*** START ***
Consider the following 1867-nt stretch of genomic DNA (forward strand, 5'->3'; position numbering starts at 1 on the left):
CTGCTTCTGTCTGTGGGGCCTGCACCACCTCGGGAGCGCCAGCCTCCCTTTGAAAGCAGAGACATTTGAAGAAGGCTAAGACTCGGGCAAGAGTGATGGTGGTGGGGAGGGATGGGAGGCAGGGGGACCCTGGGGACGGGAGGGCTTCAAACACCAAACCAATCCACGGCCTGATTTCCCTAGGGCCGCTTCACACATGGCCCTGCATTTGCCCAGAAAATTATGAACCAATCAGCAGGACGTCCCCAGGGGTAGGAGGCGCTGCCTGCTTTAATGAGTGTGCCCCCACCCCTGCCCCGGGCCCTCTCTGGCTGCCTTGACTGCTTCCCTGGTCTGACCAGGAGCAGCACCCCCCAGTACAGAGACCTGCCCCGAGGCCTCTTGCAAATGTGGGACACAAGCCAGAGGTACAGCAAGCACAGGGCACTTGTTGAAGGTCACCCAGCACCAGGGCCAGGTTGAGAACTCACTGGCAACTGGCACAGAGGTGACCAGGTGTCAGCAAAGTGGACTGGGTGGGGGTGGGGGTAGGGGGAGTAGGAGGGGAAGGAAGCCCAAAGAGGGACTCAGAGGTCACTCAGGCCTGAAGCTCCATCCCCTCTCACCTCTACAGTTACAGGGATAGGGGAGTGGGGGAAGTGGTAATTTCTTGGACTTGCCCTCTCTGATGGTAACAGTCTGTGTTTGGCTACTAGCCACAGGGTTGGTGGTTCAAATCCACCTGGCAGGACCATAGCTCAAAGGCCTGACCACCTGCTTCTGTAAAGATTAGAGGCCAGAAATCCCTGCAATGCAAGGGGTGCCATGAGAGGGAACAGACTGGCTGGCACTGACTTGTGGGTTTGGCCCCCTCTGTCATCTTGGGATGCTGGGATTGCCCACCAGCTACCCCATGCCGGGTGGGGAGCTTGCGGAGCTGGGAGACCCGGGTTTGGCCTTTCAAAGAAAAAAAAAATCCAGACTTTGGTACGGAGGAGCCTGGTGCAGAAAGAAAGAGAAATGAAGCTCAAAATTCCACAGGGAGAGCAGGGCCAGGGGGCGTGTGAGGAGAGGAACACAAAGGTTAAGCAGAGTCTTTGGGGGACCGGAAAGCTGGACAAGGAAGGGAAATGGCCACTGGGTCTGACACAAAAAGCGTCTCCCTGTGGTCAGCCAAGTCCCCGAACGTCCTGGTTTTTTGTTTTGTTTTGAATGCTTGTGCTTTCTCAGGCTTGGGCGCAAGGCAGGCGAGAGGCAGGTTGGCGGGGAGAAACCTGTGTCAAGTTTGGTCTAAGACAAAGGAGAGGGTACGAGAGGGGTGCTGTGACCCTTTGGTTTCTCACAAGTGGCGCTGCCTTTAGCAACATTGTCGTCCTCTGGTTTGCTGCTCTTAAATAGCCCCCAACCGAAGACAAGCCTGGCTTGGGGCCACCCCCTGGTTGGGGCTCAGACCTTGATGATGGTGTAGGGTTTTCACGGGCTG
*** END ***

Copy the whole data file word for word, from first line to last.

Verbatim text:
Consider the following 1867-nt stretch of genomic DNA (forward strand, 5'->3'; position numbering starts at 1 on the left):
CTGCTTCTGTCTGTGGGGCCTGCACCACCTCGGGAGCGCCAGCCTCCCTTTGAAAGCAGAGACATTTGAAGAAGGCTAAGACTCGGGCAAGAGTGATGGTGGTGGGGAGGGATGGGAGGCAGGGGGACCCTGGGGACGGGAGGGCTTCAAACACCAAACCAATCCACGGCCTGATTTCCCTAGGGCCGCTTCACACATGGCCCTGCATTTGCCCAGAAAATTATGAACCAATCAGCAGGACGTCCCCAGGGGTAGGAGGCGCTGCCTGCTTTAATGAGTGTGCCCCCACCCCTGCCCCGGGCCCTCTCTGGCTGCCTTGACTGCTTCCCTGGTCTGACCAGGAGCAGCACCCCCCAGTACAGAGACCTGCCCCGAGGCCTCTTGCAAATGTGGGACACAAGCCAGAGGTACAGCAAGCACAGGGCACTTGTTGAAGGTCACCCAGCACCAGGGCCAGGTTGAGAACTCACTGGCAACTGGCACAGAGGTGACCAGGTGTCAGCAAAGTGGACTGGGTGGGGGTGGGGGTAGGGGGAGTAGGAGGGGAAGGAAGCCCAAAGAGGGACTCAGAGGTCACTCAGGCCTGAAGCTCCATCCCCTCTCACCTCTACAGTTACAGGGATAGGGGAGTGGGGGAAGTGGTAATTTCTTGGACTTGCCCTCTCTGATGGTAACAGTCTGTGTTTGGCTACTAGCCACAGGGTTGGTGGTTCAAATCCACCTGGCAGGACCATAGCTCAAAGGCCTGACCACCTGCTTCTGTAAAGATTAGAGGCCAGAAATCCCTGCAATGCAAGGGGTGCCATGAGAGGGAACAGACTGGCTGGCACTGACTTGTGGGTTTGGCCCCCTCTGTCATCTTGGGATGCTGGGATTGCCCACCAGCTACCCCATGCCGGGTGGGGAGCTTGCGGAGCTGGGAGACCCGGGTTTGGCCTTTCAAAGAAAAAAAAAATCCAGACTTTGGTACGGAGGAGCCTGGTGCAGAAAGAAAGAGAAATGAAGCTCAAAATTCCACAGGGAGAGCAGGGCCAGGGGGCGTGTGAGGAGAGGAACACAAAGGTTAAGCAGAGTCTTTGGGGGACCGGAAAGCTGGACAAGGAAGGGAAATGGCCACTGGGTCTGACACAAAAAGCGTCTCCCTGTGGTCAGCCAAGTCCCCGAACGTCCTGGTTTTTTGTTTTGTTTTGAATGCTTGTGCTTTCTCAGGCTTGGGCGCAAGGCAGGCGAGAGGCAGGTTGGCGGGGAGAAACCTGTGTCAAGTTTGGTCTAAGACAAAGGAGAGGGTACGAGAGGGGTGCTGTGACCCTTTGGTTTCTCACAAGTGGCGCTGCCTTTAGCAACATTGTCGTCCTCTGGTTTGCTGCTCTTAAATAGCCCCCAACCGAAGACAAGCCTGGCTTGGGGCCACCCCCTGGTTGGGGCTCAGACCTTGATGATGGTGTAGGGTTTTCACGGGCTG